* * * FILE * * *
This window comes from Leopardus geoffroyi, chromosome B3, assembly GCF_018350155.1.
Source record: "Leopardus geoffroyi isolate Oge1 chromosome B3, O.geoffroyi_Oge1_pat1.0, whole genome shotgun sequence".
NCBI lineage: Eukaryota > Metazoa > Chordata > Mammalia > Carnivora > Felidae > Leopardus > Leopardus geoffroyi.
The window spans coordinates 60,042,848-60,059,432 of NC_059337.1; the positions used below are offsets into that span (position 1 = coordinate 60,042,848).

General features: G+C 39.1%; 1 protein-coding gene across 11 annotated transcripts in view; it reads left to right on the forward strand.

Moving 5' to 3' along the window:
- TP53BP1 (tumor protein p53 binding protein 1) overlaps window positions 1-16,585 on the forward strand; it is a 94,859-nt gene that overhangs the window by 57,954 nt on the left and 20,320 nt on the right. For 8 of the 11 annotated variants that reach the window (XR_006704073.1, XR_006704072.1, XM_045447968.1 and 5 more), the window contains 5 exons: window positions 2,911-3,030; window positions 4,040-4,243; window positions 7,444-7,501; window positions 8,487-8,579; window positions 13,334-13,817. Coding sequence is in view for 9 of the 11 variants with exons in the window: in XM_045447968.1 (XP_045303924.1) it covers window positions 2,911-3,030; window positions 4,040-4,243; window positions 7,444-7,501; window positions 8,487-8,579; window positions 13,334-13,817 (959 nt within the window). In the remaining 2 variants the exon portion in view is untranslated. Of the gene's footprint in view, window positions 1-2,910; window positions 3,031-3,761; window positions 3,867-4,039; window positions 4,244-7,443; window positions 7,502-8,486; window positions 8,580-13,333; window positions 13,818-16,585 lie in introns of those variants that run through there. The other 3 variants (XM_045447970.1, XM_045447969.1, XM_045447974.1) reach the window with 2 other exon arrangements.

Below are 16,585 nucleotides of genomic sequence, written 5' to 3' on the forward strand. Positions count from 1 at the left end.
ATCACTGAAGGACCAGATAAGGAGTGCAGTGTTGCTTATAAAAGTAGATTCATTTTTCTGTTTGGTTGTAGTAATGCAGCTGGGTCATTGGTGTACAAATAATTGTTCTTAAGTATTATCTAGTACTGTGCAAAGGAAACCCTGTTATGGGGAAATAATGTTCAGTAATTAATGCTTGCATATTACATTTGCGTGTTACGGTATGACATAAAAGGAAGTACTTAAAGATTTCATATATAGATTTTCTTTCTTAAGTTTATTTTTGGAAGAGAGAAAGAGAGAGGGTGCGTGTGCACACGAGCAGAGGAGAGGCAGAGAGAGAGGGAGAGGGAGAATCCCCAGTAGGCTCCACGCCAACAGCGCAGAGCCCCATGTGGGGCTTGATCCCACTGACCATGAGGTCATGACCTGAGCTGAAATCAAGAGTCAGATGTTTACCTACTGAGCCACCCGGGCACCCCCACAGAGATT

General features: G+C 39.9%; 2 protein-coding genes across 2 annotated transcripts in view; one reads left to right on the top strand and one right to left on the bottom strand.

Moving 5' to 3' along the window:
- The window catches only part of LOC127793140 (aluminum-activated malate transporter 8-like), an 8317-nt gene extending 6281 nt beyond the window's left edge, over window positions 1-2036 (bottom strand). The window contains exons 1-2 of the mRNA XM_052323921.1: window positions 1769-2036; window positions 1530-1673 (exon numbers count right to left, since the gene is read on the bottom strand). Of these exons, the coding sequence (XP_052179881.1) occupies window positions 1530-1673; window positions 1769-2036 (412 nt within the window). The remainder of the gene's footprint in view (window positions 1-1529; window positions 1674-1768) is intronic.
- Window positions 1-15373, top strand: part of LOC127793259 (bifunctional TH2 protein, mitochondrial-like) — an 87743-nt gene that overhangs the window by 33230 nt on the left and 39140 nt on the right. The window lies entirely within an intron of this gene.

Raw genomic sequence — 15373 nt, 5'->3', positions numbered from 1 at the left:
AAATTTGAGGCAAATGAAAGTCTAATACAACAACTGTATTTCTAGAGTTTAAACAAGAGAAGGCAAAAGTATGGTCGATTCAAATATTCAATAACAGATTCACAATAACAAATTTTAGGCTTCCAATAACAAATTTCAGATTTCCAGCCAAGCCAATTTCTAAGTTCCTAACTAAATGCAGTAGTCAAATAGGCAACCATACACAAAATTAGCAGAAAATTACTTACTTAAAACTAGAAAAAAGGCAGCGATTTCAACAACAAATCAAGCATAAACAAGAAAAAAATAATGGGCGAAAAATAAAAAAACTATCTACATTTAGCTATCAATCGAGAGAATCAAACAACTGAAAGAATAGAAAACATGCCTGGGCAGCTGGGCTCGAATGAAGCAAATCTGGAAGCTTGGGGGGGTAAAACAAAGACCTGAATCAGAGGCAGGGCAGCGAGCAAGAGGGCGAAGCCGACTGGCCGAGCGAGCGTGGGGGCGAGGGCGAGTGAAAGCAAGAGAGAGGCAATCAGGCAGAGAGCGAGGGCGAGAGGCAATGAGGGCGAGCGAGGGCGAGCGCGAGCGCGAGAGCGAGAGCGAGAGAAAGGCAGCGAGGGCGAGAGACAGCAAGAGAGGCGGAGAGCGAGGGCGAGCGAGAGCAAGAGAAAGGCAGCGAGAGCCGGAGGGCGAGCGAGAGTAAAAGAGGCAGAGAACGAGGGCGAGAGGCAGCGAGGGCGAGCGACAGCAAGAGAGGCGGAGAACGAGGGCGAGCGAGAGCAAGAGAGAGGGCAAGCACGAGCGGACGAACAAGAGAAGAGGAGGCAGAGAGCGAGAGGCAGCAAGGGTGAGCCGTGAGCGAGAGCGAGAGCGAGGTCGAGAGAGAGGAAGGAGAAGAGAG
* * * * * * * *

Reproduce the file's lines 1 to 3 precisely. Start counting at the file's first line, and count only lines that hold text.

This window comes from Leopardus geoffroyi, chromosome B3, assembly GCF_018350155.1.
Source record: "Leopardus geoffroyi isolate Oge1 chromosome B3, O.geoffroyi_Oge1_pat1.0, whole genome shotgun sequence".
NCBI lineage: Eukaryota > Metazoa > Chordata > Mammalia > Carnivora > Felidae > Leopardus > Leopardus geoffroyi.